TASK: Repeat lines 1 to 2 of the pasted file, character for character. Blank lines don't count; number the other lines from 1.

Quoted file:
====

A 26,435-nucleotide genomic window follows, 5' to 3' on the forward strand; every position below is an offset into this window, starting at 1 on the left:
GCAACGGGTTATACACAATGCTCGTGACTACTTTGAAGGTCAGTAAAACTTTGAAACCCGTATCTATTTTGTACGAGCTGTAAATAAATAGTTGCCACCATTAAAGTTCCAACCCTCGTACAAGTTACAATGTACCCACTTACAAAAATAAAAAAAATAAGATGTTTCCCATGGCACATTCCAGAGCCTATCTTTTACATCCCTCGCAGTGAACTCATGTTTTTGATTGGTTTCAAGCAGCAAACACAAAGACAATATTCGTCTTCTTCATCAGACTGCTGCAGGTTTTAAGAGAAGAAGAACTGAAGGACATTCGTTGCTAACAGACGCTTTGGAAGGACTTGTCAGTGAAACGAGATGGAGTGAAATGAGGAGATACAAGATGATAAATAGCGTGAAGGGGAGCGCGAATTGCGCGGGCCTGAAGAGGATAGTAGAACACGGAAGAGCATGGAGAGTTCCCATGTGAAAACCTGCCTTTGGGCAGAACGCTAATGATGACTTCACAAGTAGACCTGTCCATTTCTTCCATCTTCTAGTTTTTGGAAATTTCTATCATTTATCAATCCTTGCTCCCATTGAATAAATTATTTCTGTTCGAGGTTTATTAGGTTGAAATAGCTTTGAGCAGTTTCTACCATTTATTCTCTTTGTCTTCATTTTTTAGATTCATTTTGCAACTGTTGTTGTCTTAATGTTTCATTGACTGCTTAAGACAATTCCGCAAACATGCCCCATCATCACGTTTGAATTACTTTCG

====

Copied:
A 26,435-nucleotide genomic window follows, 5' to 3' on the forward strand; every position below is an offset into this window, starting at 1 on the left:
GCAACGGGTTATACACAATGCTCGTGACTACTTTGAAGGTCAGTAAAACTTTGAAACCCGTATCTATTTTGTACGAGCTGTAAATAAATAGTTGCCACCATTAAAGTTCCAACCCTCGTACAAGTTACAATGTACCCACTTACAAAAATAAAAAAAATAAGATGTTTCCCATGGCACATTCCAGAGCCTATCTTTTACATCCCTCGCAGTGAACTCATGTTTTTGATTGGTTTCAAGCAGCAAACACAAAGACAATATTCGTCTTCTTCATCAGACTGCTGCAGGTTTTAAGAGAAGAAGAACTGAAGGACATTCGTTGCTAACAGACGCTTTGGAAGGACTTGTCAGTGAAACGAGATGGAGTGAAATGAGGAGATACAAGATGATAAATAGCGTGAAGGGGAGCGCGAATTGCGCGGGCCTGAAGAGGATAGTAGAACACGGAAGAGCATGGAGAGTTCCCATGTGAAAACCTGCCTTTGGGCAGAACGCTAATGATGACTTCACAAGTAGACCTGTCCATTTCTTCCATCTTCTAGTTTTTGGAAATTTCTATCATTTATCAATCCTTGCTCCCATTGAATAAATTATTTCTGTTCGAGGTTTATTAGGTTGAAATAGCTTTGAGCAGTTTCTACCATTTATTCTCTTTGTCTTCATTTTTTAGATTCATTTTGCAACTGTTGTTGTCTTAATGTTTCATTGACTGCTTAAGACAATTCCGCAAACATGCCCCATCATCACGTTTGAATTACTTTCG